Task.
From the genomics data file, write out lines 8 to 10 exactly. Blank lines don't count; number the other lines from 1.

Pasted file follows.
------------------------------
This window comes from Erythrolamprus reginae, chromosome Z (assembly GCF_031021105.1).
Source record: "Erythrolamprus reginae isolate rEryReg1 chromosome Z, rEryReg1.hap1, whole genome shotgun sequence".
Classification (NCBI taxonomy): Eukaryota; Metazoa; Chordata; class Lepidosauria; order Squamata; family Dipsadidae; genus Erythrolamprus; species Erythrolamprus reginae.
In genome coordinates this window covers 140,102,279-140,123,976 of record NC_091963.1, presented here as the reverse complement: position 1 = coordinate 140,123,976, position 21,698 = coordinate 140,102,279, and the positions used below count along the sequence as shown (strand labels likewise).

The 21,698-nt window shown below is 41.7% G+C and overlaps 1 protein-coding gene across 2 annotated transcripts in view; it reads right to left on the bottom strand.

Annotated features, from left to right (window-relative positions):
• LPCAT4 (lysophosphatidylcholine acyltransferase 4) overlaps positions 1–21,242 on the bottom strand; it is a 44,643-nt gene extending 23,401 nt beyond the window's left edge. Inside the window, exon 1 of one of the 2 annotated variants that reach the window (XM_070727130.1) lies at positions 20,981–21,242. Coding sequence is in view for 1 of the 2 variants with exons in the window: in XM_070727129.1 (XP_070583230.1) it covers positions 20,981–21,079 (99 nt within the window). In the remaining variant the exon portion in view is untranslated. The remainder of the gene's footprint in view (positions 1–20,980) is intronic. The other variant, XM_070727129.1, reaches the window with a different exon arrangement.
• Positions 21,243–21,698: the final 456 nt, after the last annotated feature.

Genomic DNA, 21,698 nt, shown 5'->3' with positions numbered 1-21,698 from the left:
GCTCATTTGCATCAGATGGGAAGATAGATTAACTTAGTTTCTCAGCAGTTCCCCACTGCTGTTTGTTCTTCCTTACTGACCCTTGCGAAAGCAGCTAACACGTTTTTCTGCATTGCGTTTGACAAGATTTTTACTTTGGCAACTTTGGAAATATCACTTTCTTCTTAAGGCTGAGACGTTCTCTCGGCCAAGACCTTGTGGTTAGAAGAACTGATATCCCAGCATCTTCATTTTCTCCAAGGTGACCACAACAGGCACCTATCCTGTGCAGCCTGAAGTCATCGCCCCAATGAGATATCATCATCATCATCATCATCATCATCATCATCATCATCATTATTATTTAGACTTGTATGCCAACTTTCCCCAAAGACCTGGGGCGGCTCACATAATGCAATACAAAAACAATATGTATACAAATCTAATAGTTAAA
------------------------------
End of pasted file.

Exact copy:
• Positions 21,243–21,698: the final 456 nt, after the last annotated feature.

Genomic DNA, 21,698 nt, shown 5'->3' with positions numbered 1-21,698 from the left:
GCTCATTTGCATCAGATGGGAAGATAGATTAACTTAGTTTCTCAGCAGTTCCCCACTGCTGTTTGTTCTTCCTTACTGACCCTTGCGAAAGCAGCTAACACGTTTTTCTGCATTGCGTTTGACAAGATTTTTACTTTGGCAACTTTGGAAATATCACTTTCTTCTTAAGGCTGAGACGTTCTCTCGGCCAAGACCTTGTGGTTAGAAGAACTGATATCCCAGCATCTTCATTTTCTCCAAGGTGACCACAACAGGCACCTATCCTGTGCAGCCTGAAGTCATCGCCCCAATGAGATATCATCATCATCATCATCATCATCATCATCATCATCATCATTATTATTTAGACTTGTATGCCAACTTTCCCCAAAGACCTGGGGCGGCTCACATAATGCAATACAAAAACAATATGTATACAAATCTAATAGTTAAA